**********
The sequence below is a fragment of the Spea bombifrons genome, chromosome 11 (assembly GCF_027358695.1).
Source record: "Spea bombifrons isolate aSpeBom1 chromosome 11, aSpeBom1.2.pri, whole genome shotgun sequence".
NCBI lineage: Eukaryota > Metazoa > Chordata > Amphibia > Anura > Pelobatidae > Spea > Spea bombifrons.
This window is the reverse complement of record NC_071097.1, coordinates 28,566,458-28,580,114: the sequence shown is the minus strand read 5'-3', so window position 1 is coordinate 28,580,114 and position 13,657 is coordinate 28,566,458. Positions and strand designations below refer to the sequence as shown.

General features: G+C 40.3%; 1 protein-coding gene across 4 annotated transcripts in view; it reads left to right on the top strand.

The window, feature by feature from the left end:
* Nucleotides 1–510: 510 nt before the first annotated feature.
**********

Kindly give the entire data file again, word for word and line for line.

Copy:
The sequence below is a fragment of the Spea bombifrons genome, chromosome 11 (assembly GCF_027358695.1).
Source record: "Spea bombifrons isolate aSpeBom1 chromosome 11, aSpeBom1.2.pri, whole genome shotgun sequence".
NCBI lineage: Eukaryota > Metazoa > Chordata > Amphibia > Anura > Pelobatidae > Spea > Spea bombifrons.
This window is the reverse complement of record NC_071097.1, coordinates 28,566,458-28,580,114: the sequence shown is the minus strand read 5'-3', so window position 1 is coordinate 28,580,114 and position 13,657 is coordinate 28,566,458. Positions and strand designations below refer to the sequence as shown.

General features: G+C 40.3%; 1 protein-coding gene across 4 annotated transcripts in view; it reads left to right on the top strand.

The window, feature by feature from the left end:
* Nucleotides 1–510: 510 nt before the first annotated feature.